Thursday, January 25, 2007

Luxury bathroom fixtures with apologies to Georgia O'Keefe

Earlier this month, the New York Times reaffirmed their bourgeois leanings when they wrote on the allure of luxury penthouse apartments in Manhattan which I, and the other multi-millionaires of the metropolitan area, found rather droll. In fact, we voted it "most droll news item of January" but it was not until I actually deigned to read the piece that I realized these penthouses were being sold to nouveau riche Wall Street investors eager to purchase these aeries of high society.

These pretenders to polite society, however, are not opposed to inflicting their lack of class on the luxury properties which the recent Times article on luxury bathroom pieces shows neatly. I'll leave you to consider the atrocities of opulence and offer the Times my congratulations for avoiding the phrase "golden shower" in their write-up on these cisterns of splendor...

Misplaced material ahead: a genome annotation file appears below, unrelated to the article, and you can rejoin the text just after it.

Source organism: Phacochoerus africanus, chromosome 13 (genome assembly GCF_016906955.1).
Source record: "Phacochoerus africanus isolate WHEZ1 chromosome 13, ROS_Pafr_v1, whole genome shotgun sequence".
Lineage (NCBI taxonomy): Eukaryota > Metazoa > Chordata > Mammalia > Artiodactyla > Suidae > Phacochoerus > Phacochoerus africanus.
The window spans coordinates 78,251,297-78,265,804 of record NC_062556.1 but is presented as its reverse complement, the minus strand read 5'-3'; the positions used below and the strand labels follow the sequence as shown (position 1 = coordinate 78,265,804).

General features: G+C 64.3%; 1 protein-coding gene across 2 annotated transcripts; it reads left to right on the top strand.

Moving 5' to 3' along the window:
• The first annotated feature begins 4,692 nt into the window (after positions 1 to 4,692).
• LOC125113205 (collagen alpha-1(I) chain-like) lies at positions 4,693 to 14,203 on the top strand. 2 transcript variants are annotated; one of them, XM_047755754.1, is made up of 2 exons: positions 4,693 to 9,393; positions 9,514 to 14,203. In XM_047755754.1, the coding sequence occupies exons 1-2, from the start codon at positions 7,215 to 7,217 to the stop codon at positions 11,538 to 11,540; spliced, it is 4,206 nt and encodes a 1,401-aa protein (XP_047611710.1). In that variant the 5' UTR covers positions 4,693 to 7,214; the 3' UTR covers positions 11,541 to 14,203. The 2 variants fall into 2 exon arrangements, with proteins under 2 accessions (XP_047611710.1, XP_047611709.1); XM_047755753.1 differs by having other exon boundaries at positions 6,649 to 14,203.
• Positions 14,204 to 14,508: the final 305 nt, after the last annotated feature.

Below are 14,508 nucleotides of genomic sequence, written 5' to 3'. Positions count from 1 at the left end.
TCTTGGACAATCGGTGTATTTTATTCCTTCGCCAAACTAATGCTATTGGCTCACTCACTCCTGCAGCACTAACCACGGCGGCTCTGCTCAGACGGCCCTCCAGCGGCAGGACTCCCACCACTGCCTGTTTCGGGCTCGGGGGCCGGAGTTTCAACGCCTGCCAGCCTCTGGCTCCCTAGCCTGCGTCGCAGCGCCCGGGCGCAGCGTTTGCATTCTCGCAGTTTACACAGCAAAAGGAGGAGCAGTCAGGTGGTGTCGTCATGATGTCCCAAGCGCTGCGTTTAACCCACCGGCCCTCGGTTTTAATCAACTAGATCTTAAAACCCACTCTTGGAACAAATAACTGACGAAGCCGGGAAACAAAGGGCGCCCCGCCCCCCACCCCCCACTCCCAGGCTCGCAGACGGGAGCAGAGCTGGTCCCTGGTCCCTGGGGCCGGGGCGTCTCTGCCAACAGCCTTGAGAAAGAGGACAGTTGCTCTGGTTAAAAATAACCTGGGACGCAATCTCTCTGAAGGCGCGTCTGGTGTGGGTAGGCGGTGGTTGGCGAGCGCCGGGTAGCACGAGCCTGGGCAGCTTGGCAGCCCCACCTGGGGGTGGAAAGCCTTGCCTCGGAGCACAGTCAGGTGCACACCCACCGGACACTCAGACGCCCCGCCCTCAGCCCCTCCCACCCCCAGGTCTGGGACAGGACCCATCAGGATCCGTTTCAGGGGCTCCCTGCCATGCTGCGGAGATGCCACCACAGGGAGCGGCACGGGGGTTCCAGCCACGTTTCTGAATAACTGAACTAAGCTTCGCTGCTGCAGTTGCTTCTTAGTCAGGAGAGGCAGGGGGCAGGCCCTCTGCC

Caligula would be proud!
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Monday, January 22, 2007

Not all Star Wars merchandise is kid-friendly

This may come as a surprise to three of you out there but underneath this smooth, quasi-metro sexual exterior beats the hardened, sunlight-fearing heart of a geek. I am shamelessly obsessed with Battlestar Galactica to the point that while sitting in a swanky bar, I may sometime stare off wistfully in the direction of a bleached blonde clutching her ubiquitous Coach wristlet and wonder not how many drinks it would take to get her back to my car but rather how many drinks it would take to have her call me "Gaius" in bed.